This patient was an 89-year-old woman who had been well previously. Five years ago, she suffered from memory impairment and severe constipation and sometimes became anxious and/or entered a panic state. Two years ago, she presented with auditory hallucinations, delusions of persecution, and wandering at night, and occasionally failed to recognize her family. The patient's intermittent agitation at night distressed and exhausted her caregivers. Therefore, the patient visited a psychiatric hospital and was given paroxetine (20 mg/day). Several days after starting treatment, the patient was extremely talkative, restless, and irritable. Consequently, she was admitted to our hospital.

A neuropsychiatric examination indicated a manic-like state, including insomnia, talkativeness, irritability, and akathisia. There were no irregular findings on laboratory tests. Cranial computed tomography revealed mild atrophy of the cerebral cortices. The patient's MMSE score was 11.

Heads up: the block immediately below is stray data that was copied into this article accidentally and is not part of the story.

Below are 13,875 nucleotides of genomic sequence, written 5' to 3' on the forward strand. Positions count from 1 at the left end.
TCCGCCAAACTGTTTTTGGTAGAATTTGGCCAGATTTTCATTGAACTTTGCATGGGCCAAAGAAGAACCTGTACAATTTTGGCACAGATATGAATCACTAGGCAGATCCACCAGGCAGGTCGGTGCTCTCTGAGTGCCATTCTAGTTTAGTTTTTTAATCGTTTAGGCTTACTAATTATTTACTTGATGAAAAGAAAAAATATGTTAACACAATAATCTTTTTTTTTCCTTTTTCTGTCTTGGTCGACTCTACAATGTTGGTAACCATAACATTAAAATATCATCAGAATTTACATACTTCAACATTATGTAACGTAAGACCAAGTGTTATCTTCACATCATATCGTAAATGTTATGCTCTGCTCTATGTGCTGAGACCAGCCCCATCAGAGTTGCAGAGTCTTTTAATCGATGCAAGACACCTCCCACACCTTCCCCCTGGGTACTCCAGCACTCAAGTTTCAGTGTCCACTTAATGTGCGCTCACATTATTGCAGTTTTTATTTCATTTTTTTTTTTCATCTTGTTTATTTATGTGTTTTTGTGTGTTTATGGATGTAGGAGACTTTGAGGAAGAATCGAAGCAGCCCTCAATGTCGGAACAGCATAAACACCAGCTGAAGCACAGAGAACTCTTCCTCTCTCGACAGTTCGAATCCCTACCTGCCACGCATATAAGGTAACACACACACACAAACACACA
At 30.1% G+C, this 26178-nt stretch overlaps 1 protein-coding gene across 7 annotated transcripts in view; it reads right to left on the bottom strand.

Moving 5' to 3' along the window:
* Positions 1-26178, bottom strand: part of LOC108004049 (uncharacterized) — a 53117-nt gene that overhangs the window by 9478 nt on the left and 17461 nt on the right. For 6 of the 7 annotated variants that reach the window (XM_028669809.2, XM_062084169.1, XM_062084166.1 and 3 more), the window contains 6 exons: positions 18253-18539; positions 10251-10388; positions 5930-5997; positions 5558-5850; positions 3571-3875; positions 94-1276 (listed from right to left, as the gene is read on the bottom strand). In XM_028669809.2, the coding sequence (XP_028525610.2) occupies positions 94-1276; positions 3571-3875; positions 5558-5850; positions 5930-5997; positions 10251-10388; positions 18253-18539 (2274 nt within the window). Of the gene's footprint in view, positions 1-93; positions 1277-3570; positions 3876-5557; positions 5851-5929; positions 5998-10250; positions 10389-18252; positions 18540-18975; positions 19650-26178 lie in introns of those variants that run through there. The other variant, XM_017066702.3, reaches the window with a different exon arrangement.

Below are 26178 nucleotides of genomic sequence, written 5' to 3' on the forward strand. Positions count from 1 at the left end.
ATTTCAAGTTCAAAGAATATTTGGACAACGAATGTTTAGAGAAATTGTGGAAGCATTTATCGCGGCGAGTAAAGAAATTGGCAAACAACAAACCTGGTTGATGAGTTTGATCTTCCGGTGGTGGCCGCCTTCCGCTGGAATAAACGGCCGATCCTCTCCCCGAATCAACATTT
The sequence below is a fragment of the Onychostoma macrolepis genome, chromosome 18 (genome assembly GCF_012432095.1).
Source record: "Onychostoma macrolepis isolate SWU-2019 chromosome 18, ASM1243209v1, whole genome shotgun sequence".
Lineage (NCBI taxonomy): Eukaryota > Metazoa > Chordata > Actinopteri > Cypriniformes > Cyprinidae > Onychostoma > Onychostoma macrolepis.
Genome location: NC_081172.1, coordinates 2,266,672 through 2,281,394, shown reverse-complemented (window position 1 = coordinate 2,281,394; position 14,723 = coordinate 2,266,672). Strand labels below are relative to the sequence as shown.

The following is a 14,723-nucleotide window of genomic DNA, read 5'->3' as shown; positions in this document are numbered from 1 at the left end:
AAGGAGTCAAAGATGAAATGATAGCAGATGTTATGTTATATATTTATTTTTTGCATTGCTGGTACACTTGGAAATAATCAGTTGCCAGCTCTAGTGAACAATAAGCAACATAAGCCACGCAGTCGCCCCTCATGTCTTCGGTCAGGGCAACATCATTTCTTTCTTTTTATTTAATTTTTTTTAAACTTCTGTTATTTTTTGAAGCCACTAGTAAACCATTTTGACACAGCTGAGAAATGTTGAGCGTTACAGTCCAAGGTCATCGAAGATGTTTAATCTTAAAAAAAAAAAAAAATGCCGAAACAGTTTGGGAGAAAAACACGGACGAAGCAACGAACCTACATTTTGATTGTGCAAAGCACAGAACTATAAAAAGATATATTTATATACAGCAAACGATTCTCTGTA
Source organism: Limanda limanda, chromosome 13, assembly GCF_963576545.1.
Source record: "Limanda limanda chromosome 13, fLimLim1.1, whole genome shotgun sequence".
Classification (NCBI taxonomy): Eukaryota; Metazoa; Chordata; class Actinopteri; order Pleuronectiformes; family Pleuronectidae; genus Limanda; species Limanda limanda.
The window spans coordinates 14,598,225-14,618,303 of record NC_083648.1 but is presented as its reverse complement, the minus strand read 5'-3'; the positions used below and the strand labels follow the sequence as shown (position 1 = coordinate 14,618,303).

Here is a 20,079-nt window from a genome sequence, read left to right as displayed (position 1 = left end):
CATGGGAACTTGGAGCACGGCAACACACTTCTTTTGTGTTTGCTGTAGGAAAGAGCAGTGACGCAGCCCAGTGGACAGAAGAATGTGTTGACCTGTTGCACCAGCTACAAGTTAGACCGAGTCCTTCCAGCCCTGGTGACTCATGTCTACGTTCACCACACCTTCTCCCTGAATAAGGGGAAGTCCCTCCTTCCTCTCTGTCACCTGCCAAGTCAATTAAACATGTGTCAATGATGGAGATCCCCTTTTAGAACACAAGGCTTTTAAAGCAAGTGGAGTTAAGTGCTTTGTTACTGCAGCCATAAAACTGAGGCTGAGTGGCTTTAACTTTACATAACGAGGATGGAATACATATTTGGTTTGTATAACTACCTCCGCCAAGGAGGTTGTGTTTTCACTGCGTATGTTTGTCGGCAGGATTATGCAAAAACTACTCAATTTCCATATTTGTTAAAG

Two days after discontinuation of paroxetine, irritability and akathisia disappeared. Another 2 days after that, insomnia and talkativeness improved. However, the patient still showed fluctuations in cognitive function, rigidity, and autonomic dysfunction, including orthostatic hypotension, syncope, and constipation. Fluctuations in cognitive function were reduced by donepezil (1 mg/day) treatment for 2 weeks.


Case 1 is considered to be mildly demented, because her MMSE score was 22. This patient presented with fluctuations in cognitive function and parkinsonism (rigidity and difficulty walking), which are the core symptoms of the consensus guidelines for the clinical diagnosis of DLB.3 Thus, this patient was diagnosed as probable DLB, with the diagnosis supported by the occurrence of REM sleep disorders and orthostatic hypotension, which are often found in patients with DLB.